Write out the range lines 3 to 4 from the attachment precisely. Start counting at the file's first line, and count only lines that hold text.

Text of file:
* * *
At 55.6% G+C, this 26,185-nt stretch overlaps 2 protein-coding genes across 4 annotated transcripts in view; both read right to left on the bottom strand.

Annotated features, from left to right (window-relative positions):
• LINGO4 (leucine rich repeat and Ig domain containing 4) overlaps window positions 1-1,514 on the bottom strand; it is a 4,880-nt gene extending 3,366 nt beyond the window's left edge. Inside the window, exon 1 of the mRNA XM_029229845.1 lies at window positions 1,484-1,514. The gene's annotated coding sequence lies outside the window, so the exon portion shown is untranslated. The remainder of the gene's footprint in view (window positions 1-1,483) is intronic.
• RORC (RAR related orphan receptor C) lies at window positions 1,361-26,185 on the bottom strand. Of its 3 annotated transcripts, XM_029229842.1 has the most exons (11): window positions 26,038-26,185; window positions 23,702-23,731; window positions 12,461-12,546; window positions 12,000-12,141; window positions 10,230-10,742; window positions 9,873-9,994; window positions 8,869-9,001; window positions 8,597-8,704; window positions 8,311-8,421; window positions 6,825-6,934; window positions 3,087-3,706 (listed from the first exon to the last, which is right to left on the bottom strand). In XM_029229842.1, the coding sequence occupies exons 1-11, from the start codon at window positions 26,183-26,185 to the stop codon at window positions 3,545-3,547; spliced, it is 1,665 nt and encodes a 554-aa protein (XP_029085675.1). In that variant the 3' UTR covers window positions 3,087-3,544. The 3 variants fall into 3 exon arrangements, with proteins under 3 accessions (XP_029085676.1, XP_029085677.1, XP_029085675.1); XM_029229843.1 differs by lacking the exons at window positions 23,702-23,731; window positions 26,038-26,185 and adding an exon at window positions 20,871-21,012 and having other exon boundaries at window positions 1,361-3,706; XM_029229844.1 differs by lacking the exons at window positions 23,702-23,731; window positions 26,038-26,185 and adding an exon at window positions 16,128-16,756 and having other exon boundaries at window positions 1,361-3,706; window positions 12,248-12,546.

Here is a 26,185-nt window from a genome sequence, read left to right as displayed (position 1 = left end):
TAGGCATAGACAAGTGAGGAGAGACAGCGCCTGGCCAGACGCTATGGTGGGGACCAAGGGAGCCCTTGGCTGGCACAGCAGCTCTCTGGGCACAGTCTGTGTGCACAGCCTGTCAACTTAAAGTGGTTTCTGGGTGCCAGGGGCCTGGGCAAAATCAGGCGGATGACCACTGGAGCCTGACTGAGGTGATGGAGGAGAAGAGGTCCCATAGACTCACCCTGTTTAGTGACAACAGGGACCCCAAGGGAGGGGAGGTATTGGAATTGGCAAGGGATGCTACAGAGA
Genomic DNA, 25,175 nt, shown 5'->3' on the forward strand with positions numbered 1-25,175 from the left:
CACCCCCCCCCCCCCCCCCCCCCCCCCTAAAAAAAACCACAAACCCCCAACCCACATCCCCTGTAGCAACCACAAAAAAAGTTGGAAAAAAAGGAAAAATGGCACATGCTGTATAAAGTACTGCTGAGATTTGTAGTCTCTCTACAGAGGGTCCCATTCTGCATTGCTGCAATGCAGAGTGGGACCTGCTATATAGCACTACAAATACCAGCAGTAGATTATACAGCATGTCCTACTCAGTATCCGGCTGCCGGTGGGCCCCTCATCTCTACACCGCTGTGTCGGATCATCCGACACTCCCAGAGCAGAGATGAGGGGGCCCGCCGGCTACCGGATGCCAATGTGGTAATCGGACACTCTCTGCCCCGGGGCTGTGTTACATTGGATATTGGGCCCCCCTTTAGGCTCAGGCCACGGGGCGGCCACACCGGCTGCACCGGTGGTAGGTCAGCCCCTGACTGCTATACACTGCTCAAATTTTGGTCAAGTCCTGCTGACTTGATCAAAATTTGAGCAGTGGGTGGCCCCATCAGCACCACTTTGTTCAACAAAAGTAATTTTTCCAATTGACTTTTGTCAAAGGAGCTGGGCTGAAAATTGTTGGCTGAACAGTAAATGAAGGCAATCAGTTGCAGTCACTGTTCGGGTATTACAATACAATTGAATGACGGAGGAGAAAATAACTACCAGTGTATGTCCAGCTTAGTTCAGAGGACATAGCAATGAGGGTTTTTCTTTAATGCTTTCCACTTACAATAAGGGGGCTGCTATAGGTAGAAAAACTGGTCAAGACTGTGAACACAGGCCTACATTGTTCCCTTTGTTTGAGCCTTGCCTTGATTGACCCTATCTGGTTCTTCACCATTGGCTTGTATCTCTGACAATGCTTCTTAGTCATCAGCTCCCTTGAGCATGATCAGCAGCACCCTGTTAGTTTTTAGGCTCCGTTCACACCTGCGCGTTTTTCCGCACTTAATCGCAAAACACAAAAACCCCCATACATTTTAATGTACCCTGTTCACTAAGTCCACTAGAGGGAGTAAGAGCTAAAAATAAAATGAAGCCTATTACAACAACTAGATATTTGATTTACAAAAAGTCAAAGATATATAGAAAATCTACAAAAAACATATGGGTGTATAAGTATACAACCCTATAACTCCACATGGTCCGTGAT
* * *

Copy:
• LINGO4 (leucine rich repeat and Ig domain containing 4) overlaps window positions 1-1,514 on the bottom strand; it is a 4,880-nt gene extending 3,366 nt beyond the window's left edge. Inside the window, exon 1 of the mRNA XM_029229845.1 lies at window positions 1,484-1,514. The gene's annotated coding sequence lies outside the window, so the exon portion shown is untranslated. The remainder of the gene's footprint in view (window positions 1-1,483) is intronic.
• RORC (RAR related orphan receptor C) lies at window positions 1,361-26,185 on the bottom strand. Of its 3 annotated transcripts, XM_029229842.1 has the most exons (11): window positions 26,038-26,185; window positions 23,702-23,731; window positions 12,461-12,546; window positions 12,000-12,141; window positions 10,230-10,742; window positions 9,873-9,994; window positions 8,869-9,001; window positions 8,597-8,704; window positions 8,311-8,421; window positions 6,825-6,934; window positions 3,087-3,706 (listed from the first exon to the last, which is right to left on the bottom strand). In XM_029229842.1, the coding sequence occupies exons 1-11, from the start codon at window positions 26,183-26,185 to the stop codon at window positions 3,545-3,547; spliced, it is 1,665 nt and encodes a 554-aa protein (XP_029085675.1). In that variant the 3' UTR covers window positions 3,087-3,544. The 3 variants fall into 3 exon arrangements, with proteins under 3 accessions (XP_029085676.1, XP_029085677.1, XP_029085675.1); XM_029229843.1 differs by lacking the exons at window positions 23,702-23,731; window positions 26,038-26,185 and adding an exon at window positions 20,871-21,012 and having other exon boundaries at window positions 1,361-3,706; XM_029229844.1 differs by lacking the exons at window positions 23,702-23,731; window positions 26,038-26,185 and adding an exon at window positions 16,128-16,756 and having other exon boundaries at window positions 1,361-3,706; window positions 12,248-12,546.